Did we find the remnants of ET's ship?
There are many questions we have asked UFOs in the past few years. However, one of the questions with the most weight is perhaps the following: Do these tiny spherules found at the bottom of the ocean belong to an alien spacecraft?
Is it not incredible how the stigma behind UFOs drastically changed in just a few years? A decade ago, speaking of UFOs would have gotten you a conspiracy theorist stamp. Today, some of the best scientists are searching the ocean floor for potential fragments of crashed interstellar UFOs.
Tiny iron spheres from the Pacific Ocean’s depths, allegedly interstellar spacecraft remnants, have been unearthed by Harvard physicist Avi Loeb.
Do These Tiny Spherules Found at the Bottom of the Ocean Belong to an Alien Spacecraft?
Loeb associates these peculiar fragments with a fireball spotted in January 2014. This meteor, recorded by U.S. Department of Defense sensors, traveled faster than average and disintegrated over the South Pacific Ocean near Papua New Guinea.
NASA’s Center for Near Earth Object Studies (CNEOS) holds the data on the meteor, officially named CNEOS 20140108 or IM1 (interstellar meteor). Loeb’s claims, however, require a considerable scientific leap. And as Carl SAgan would say, extraordinary claims require extraordinary evidence. Whether Professor Loeb has found extraordinary evidence to back up his alien space ship theory remains to be seen. Nonetheless, this is perhaps one of the greatest UFO searchers that science has led in the last few decades. And all of us who are so interested in the UFO subject should celebrate this exploration.
Tiny Spherules, Fragments of an Alien Spacecraft?
There’s a precedent for interstellar visitors, such as the ‘Oumuamua comet. This object, officially named 1I/2017U1, had an unusual path, different from the nearly circular orbits of planets and elliptical orbits of comets. Scientists inferred from its trajectory and light reflection patterns that it originated well beyond our solar system.
Loeb’s 2018 article speculated that ‘Oumuamua could be an artificial product of an alien civilization. He urged continued searches for interstellar debris in our solar system.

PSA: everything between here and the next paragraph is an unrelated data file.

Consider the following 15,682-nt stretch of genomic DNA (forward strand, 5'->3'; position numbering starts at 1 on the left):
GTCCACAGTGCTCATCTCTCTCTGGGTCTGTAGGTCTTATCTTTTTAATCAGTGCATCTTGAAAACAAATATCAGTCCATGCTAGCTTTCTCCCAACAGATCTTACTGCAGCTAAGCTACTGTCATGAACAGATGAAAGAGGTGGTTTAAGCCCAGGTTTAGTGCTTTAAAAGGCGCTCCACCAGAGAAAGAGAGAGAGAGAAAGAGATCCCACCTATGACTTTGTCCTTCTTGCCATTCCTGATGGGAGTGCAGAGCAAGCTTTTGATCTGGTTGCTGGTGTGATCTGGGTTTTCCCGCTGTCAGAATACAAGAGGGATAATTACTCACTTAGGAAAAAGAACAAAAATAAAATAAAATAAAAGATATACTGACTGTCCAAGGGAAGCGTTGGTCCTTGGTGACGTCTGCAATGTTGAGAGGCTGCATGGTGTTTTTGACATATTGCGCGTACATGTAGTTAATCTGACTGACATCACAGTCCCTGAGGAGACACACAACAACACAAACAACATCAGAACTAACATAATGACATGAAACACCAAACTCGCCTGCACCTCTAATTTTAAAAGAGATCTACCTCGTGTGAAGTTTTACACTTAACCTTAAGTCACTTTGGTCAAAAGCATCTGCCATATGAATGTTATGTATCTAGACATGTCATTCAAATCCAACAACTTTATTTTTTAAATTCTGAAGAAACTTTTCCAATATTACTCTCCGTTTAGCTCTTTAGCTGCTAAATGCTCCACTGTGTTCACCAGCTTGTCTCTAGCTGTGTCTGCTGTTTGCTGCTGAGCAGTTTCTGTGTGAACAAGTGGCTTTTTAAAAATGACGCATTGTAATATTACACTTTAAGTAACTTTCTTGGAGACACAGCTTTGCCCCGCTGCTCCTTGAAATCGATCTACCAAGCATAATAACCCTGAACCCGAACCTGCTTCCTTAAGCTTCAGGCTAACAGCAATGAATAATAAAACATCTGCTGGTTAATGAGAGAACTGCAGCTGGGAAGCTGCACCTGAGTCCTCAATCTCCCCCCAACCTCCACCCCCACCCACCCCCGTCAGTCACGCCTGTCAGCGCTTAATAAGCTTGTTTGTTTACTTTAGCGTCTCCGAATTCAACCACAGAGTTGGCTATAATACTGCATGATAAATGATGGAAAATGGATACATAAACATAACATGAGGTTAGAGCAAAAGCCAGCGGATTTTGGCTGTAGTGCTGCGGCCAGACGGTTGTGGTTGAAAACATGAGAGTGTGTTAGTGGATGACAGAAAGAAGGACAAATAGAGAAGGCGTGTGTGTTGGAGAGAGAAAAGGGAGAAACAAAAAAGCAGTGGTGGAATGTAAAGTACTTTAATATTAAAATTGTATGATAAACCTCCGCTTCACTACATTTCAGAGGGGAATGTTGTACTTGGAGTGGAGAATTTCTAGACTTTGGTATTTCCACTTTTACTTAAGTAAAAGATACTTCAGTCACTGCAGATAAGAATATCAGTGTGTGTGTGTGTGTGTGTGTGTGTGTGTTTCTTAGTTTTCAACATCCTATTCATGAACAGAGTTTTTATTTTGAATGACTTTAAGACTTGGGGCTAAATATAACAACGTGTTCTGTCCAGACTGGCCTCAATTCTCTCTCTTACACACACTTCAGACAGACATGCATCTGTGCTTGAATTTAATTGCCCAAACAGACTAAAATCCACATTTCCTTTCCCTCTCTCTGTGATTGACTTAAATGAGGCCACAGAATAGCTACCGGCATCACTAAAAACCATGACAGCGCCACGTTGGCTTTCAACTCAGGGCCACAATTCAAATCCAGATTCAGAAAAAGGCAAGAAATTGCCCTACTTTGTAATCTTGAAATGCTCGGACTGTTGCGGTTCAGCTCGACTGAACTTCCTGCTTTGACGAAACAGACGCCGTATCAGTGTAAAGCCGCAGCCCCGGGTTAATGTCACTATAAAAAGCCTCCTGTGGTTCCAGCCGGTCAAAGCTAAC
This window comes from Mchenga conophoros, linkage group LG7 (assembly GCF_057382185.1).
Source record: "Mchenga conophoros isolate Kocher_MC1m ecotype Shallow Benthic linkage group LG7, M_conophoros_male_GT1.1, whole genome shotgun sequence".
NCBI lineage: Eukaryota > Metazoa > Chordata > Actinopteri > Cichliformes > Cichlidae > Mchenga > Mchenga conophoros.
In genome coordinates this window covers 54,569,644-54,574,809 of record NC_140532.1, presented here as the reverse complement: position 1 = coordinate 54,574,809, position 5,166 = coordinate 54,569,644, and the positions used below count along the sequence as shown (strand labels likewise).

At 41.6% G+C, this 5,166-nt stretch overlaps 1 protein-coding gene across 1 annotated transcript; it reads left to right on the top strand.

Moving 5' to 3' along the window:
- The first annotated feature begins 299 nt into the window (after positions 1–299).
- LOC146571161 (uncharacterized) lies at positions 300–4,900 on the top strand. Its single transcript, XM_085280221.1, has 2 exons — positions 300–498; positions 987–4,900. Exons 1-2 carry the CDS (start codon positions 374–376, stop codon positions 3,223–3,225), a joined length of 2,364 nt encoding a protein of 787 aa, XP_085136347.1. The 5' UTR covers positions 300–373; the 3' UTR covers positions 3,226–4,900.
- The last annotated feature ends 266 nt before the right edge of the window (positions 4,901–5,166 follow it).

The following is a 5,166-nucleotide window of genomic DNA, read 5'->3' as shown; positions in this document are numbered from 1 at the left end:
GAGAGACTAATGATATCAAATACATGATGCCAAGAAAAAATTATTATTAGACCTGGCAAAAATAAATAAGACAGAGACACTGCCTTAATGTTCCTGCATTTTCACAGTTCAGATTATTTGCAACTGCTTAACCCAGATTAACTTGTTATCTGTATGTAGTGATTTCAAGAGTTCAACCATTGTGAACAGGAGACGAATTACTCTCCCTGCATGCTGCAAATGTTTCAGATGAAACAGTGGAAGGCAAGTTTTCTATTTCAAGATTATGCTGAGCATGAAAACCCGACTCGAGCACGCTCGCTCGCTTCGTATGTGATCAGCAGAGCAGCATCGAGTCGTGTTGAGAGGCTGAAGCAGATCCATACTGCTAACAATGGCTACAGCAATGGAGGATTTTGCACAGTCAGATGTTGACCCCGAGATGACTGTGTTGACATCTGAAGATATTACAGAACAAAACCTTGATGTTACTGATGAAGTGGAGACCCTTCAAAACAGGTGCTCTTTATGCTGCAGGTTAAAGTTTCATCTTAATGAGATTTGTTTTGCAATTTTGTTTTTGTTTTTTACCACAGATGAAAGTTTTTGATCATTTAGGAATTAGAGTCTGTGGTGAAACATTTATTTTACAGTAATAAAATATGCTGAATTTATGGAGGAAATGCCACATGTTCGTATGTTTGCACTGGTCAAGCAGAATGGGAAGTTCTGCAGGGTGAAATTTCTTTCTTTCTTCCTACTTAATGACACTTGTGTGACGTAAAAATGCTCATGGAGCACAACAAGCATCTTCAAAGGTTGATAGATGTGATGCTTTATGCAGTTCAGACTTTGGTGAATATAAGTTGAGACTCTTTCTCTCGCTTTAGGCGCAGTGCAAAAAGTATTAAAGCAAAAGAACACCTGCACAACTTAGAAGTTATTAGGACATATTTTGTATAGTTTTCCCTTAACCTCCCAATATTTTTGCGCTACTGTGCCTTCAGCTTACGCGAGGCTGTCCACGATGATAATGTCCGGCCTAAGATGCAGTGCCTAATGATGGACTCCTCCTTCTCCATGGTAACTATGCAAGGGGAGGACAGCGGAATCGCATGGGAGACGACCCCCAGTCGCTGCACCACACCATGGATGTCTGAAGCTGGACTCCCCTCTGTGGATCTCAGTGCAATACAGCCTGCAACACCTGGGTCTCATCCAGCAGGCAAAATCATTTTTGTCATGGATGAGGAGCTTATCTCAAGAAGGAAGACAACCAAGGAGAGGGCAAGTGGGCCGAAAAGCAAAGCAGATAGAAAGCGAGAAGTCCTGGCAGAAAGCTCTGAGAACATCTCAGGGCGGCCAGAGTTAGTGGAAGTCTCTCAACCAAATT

Discovering IM1 and Its Potential Debris
Loeb’s team found CNEOS 20140108 while searching the CNEOS database for objects with peculiar orbital characteristics. They proposed its interstellar origin due to its high velocity. Loeb then identified a specific South Pacific area where IM1’s debris would likely settle.
The unearthed metallic spherules are each roughly half a millimeter in diameter. Such spherules have been found before on the seabed, including ones deemed extraterrestrial. However, identifying them has become more challenging due to pollution.
Interstellar Material on Earth
Contrary to Loeb’s assertions, we already have interstellar material on Earth. Some of it certainly lies on the ocean floor, but not in the form Loeb collected. Interstellar material includes molecules from the interstellar medium and particles from ancient stars.
Loeb’s extraterrestrial evidence is primarily these metallic spherules. However, proving these spherules as extraterrestrial requires rigorous analytical evidence. Initial analysis shows them to be predominantly iron with some trace metals, and negligible amounts of nickel.
Chasing Unanswered Questions
Convincing evidence would involve dating the spherules to an age older than the sun. While this would make them interstellar, it wouldn’t necessarily confirm an artificial origin. Ultimately, the question of whether these spherules are indeed from an alien spacecraft remains open.
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